Nicholas Fung (Malaysia), another captain’s pick: “I had a couple of choices given by Tun (Ahmad) Sarji Abdul Hamid (chairman of Professional Golf of Malaysia). Both good, strong players, but in the end I chose Fung. He won earlier this year on the Asian Tour and has proven himself to be a really good match-play player. In the last EurAsia match, he won us some points.”
Team Asia has a combined total of 58 wins worldwide, with six players still in their 20s, but with wins to their name. Seven were ranked inside the Top-100 in world ranking and underlined team strength.
Atwal has picked China’s Zhang Lian-Wei as vice-captain.
Green and Chawrasia sent video messages relayed at the team naming and media gathering, stating how upbeat they were in wanting to take the fight to the Europeans and win. Chawrasia quipped with a smile: “I don’t think they are strong, we are strong.” It underlined the team’s fighting spirit.
In outlining his strategy, Atwal said he would be asking the players for their pairing preferences first. He was going to put four players each in a pod and they would be playing matches together in the run-up to the event.
Mindsets have to be changed for match play, different from stroke play, which the players were used to. They could interchange to ensure the best fit in the end.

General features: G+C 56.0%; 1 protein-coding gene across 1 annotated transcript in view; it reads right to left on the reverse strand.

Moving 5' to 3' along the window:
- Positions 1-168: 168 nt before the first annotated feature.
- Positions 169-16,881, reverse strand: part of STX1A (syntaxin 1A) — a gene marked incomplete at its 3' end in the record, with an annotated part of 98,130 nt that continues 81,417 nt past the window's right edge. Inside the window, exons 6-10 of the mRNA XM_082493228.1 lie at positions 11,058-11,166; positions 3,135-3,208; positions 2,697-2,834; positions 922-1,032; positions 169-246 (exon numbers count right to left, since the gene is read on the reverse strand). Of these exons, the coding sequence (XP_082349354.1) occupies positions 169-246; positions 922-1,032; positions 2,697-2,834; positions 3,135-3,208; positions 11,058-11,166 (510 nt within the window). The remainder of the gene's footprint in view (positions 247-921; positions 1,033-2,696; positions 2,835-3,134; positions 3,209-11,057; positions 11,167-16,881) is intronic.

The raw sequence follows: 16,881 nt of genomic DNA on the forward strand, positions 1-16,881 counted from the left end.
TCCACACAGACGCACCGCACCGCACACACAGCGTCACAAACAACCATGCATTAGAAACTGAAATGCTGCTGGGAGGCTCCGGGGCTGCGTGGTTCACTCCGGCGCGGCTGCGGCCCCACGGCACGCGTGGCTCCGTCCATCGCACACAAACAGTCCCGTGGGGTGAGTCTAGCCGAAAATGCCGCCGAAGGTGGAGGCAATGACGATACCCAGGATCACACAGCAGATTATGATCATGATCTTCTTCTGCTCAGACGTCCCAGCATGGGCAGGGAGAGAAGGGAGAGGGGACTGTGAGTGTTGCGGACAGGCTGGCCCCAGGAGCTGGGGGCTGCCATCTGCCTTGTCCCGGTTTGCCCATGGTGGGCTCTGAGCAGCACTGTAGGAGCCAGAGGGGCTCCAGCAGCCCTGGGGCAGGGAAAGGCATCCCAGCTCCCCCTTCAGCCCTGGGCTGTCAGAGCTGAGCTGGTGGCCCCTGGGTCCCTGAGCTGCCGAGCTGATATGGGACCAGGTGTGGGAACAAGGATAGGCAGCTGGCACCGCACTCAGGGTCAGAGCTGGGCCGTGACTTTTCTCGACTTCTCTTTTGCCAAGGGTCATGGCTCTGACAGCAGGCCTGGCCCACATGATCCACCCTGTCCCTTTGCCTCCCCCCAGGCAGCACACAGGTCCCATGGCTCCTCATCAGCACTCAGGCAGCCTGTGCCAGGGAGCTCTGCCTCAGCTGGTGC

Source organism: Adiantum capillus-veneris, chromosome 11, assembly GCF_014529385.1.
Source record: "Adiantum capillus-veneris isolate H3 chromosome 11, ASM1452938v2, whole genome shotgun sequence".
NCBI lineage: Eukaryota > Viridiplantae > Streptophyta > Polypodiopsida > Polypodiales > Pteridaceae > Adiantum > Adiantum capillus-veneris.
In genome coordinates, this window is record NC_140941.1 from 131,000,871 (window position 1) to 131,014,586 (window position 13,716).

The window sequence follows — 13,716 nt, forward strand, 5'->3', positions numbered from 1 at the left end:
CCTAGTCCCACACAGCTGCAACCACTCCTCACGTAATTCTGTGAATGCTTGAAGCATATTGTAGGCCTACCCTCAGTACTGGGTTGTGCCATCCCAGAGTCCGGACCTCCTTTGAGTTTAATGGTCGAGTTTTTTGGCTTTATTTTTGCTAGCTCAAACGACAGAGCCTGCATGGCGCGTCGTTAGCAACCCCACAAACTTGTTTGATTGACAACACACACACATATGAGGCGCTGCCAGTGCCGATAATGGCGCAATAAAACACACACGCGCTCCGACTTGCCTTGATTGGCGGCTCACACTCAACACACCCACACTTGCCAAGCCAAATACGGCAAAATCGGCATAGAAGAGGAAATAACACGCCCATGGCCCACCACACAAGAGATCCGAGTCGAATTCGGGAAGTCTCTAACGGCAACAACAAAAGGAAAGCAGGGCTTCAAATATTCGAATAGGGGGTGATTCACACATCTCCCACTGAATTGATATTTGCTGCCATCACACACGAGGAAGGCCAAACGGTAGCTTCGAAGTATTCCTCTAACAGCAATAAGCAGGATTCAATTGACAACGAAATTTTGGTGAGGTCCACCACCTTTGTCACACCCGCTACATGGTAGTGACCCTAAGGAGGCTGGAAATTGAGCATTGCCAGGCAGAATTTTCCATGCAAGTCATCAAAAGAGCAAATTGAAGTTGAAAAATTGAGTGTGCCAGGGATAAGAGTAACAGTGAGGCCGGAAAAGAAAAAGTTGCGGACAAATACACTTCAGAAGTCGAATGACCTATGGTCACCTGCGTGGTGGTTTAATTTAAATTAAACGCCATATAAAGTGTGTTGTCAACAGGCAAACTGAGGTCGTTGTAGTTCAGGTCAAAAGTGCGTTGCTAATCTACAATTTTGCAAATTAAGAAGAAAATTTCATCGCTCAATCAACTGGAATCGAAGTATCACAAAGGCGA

Atwal said he wasn’t going to look back to past performances. His message to his players: “If we make the putts, and my team are really good putters, we can win.” Putting, to him, was what counted in match play in the end. He didn’t want to look at the past and at anything negative.
As a first-time captain, what was he using as a guide? “I have this thing inside me, I just want to win. That’s my guide. I’ve always been like that. It’s going to be the thought for every member of my team, that we are going to win.”
He wanted the fans to come out in force to support his team, because it was not like in stroke play, where it was individuals they would be rooting for.
In the locker room before play, what would he be telling the players? “Go win. Everyone has their task.”
Ahmad Sarji, who’s credited with mooting the match-play event, much like the well-established Ryder Cup between the US and Europe, speaking on the side, said he had taken Atwal to see the Prime Minister Datuk Seri Mohd Najib Razak and Najib was most pleased to see him, more so after the prime minister had seen Bjorn, the European Team captain, last month.
Najib is familiar with all the Asian players’ names and he is looking forward to a thrilling encounter.
Team Europe is made up of Rafa Cabrera-Bello, Paul Casey, Paul Dunne, Ross Fisher, Matthew Fitzpatrick, Tommy Fleetwood, Tyrrell Hatton, Alex Levy, Alex Noren, Thomas Pieters, Henrik Stenson and Bernd Wiesberger.
The event will feature 24 matches, with day one showcasing six Fourball matches, followed by six Foursomes matches and 12 Singles matches on day three.
There’s a gleaming Kelantan silver trophy to play for. The winning team will take home US$300,000 (RM1.23 million) each and the losing team, US$100,000 each.
But, its pride that’s really at stake.